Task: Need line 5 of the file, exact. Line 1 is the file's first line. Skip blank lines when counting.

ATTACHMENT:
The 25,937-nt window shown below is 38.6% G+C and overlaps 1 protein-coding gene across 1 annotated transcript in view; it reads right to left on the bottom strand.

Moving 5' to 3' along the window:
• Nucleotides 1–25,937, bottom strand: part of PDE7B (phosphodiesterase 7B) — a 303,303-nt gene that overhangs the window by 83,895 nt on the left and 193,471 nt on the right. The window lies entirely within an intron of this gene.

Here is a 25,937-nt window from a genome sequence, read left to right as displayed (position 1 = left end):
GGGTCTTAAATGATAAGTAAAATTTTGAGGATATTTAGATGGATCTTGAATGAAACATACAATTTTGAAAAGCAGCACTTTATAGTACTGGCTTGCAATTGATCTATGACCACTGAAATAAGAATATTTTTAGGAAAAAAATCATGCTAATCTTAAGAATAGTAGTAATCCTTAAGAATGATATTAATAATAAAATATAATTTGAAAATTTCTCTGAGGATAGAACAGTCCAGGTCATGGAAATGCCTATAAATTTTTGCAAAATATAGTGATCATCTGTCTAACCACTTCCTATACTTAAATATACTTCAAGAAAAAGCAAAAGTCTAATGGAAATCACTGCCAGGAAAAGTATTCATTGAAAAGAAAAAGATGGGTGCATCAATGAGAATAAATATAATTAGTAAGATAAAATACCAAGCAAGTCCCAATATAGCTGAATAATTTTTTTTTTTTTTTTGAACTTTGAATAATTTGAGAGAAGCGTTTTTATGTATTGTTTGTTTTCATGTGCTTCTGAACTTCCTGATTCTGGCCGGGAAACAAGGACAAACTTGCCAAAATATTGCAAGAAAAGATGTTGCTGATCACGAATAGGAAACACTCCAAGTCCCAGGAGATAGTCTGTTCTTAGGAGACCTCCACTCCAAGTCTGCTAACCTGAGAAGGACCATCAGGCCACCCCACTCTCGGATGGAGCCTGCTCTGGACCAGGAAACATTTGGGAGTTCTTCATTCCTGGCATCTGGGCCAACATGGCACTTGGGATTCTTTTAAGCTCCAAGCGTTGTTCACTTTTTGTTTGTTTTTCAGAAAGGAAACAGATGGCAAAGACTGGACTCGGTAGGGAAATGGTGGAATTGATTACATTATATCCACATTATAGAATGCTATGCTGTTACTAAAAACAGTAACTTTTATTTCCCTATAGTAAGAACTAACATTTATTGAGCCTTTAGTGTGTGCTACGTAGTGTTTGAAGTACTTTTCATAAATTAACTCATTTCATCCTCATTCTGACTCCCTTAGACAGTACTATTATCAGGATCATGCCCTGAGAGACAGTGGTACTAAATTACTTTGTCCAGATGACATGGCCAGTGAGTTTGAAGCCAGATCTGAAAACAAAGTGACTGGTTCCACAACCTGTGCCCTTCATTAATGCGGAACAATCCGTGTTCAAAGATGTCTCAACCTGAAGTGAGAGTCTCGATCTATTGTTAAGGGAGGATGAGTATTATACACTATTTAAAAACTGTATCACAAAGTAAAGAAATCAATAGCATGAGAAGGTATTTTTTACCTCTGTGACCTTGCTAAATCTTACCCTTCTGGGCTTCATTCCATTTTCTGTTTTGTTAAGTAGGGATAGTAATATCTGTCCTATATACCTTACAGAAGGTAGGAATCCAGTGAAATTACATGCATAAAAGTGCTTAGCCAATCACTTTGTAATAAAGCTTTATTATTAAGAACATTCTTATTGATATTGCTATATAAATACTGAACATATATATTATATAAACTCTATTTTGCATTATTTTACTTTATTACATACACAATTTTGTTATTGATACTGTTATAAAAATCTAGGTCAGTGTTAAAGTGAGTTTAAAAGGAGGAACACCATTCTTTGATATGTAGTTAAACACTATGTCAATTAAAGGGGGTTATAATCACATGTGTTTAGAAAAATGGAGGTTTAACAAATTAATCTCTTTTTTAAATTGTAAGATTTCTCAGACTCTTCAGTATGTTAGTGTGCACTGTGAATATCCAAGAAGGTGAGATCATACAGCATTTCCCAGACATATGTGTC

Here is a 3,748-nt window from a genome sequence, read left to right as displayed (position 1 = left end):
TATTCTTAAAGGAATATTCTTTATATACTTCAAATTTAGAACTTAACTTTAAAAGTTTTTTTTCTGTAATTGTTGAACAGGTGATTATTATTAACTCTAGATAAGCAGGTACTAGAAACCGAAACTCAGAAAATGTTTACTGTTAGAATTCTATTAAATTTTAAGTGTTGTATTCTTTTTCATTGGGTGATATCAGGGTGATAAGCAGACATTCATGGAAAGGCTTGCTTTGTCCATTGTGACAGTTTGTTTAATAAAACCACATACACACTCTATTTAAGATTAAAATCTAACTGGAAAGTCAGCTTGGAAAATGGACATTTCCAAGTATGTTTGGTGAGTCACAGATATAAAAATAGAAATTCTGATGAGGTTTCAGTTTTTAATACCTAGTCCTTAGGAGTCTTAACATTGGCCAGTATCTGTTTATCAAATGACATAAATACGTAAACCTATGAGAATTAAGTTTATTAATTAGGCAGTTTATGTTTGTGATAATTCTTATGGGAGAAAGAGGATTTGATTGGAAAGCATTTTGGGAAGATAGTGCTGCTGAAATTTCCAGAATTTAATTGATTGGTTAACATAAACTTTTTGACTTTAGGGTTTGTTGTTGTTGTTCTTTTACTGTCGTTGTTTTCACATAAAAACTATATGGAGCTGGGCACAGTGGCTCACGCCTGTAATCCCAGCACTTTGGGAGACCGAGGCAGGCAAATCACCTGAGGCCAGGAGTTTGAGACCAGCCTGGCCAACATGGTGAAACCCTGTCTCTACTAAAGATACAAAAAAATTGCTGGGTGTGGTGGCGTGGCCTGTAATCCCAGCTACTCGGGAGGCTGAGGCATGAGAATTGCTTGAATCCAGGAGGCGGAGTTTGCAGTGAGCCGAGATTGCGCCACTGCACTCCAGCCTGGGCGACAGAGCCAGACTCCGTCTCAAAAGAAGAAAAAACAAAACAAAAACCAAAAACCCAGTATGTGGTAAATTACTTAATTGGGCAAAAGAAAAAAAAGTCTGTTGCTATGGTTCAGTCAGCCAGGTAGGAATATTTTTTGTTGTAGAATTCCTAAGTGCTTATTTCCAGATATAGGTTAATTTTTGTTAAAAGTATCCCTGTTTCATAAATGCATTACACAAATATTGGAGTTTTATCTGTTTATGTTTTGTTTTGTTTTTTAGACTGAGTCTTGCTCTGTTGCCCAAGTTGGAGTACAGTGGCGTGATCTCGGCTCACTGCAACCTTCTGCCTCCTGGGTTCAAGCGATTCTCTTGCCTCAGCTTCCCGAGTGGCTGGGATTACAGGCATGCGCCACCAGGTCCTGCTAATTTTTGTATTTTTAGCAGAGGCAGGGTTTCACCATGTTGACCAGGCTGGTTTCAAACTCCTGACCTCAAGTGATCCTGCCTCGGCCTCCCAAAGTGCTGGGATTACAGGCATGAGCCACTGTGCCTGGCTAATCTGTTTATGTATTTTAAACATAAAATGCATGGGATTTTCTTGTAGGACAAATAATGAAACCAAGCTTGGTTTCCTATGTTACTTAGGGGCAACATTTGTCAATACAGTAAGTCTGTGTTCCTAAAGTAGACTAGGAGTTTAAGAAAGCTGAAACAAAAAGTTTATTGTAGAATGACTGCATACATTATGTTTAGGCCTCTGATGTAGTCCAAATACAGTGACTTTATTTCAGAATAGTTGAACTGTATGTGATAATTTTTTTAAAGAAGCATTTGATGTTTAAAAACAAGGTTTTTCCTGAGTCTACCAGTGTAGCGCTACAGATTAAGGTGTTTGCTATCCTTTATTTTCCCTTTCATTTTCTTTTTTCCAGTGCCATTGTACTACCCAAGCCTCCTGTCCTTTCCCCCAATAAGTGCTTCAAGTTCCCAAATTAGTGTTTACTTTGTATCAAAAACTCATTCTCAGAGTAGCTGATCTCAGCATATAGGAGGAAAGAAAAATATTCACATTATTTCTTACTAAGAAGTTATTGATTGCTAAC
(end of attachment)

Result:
GGGTCTTAAATGATAAGTAAAATTTTGAGGATATTTAGATGGATCTTGAATGAAACATACAATTTTGAAAAGCAGCACTTTATAGTACTGGCTTGCAATTGATCTATGACCACTGAAATAAGAATATTTTTAGGAAAAAAATCATGCTAATCTTAAGAATAGTAGTAATCCTTAAGAATGATATTAATAATAAAATATAATTTGAAAATTTCTCTGAGGATAGAACAGTCCAGGTCATGGAAATGCCTATAAATTTTTGCAAAATATAGTGATCATCTGTCTAACCACTTCCTATACTTAAATATACTTCAAGAAAAAGCAAAAGTCTAATGGAAATCACTGCCAGGAAAAGTATTCATTGAAAAGAAAAAGATGGGTGCATCAATGAGAATAAATATAATTAGTAAGATAAAATACCAAGCAAGTCCCAATATAGCTGAATAATTTTTTTTTTTTTTTTGAACTTTGAATAATTTGAGAGAAGCGTTTTTATGTATTGTTTGTTTTCATGTGCTTCTGAACTTCCTGATTCTGGCCGGGAAACAAGGACAAACTTGCCAAAATATTGCAAGAAAAGATGTTGCTGATCACGAATAGGAAACACTCCAAGTCCCAGGAGATAGTCTGTTCTTAGGAGACCTCCACTCCAAGTCTGCTAACCTGAGAAGGACCATCAGGCCACCCCACTCTCGGATGGAGCCTGCTCTGGACCAGGAAACATTTGGGAGTTCTTCATTCCTGGCATCTGGGCCAACATGGCACTTGGGATTCTTTTAAGCTCCAAGCGTTGTTCACTTTTTGTTTGTTTTTCAGAAAGGAAACAGATGGCAAAGACTGGACTCGGTAGGGAAATGGTGGAATTGATTACATTATATCCACATTATAGAATGCTATGCTGTTACTAAAAACAGTAACTTTTATTTCCCTATAGTAAGAACTAACATTTATTGAGCCTTTAGTGTGTGCTACGTAGTGTTTGAAGTACTTTTCATAAATTAACTCATTTCATCCTCATTCTGACTCCCTTAGACAGTACTATTATCAGGATCATGCCCTGAGAGACAGTGGTACTAAATTACTTTGTCCAGATGACATGGCCAGTGAGTTTGAAGCCAGATCTGAAAACAAAGTGACTGGTTCCACAACCTGTGCCCTTCATTAATGCGGAACAATCCGTGTTCAAAGATGTCTCAACCTGAAGTGAGAGTCTCGATCTATTGTTAAGGGAGGATGAGTATTATACACTATTTAAAAACTGTATCACAAAGTAAAGAAATCAATAGCATGAGAAGGTATTTTTTACCTCTGTGACCTTGCTAAATCTTACCCTTCTGGGCTTCATTCCATTTTCTGTTTTGTTAAGTAGGGATAGTAATATCTGTCCTATATACCTTACAGAAGGTAGGAATCCAGTGAAATTACATGCATAAAAGTGCTTAGCCAATCACTTTGTAATAAAGCTTTATTATTAAGAACATTCTTATTGATATTGCTATATAAATACTGAACATATATATTATATAAACTCTATTTTGCATTATTTTACTTTATTACATACACAATTTTGTTATTGATACTGTTATAAAAATCTAGGTCAGTGTTAAAGTGAGTTTAAAAGGAGGAACACCATTCTTTGATATGTAGTTAAACACTATGTCAATTAAAGGGGGTTATAATCACATGTGTTTAGAAAAATGGAGGTTTAACAAATTAATCTCTTTTTTAAATTGTAAGATTTCTCAGACTCTTCAGTATGTTAGTGTGCACTGTGAATATCCAAGAAGGTGAGATCATACAGCATTTCCCAGACATATGTGTC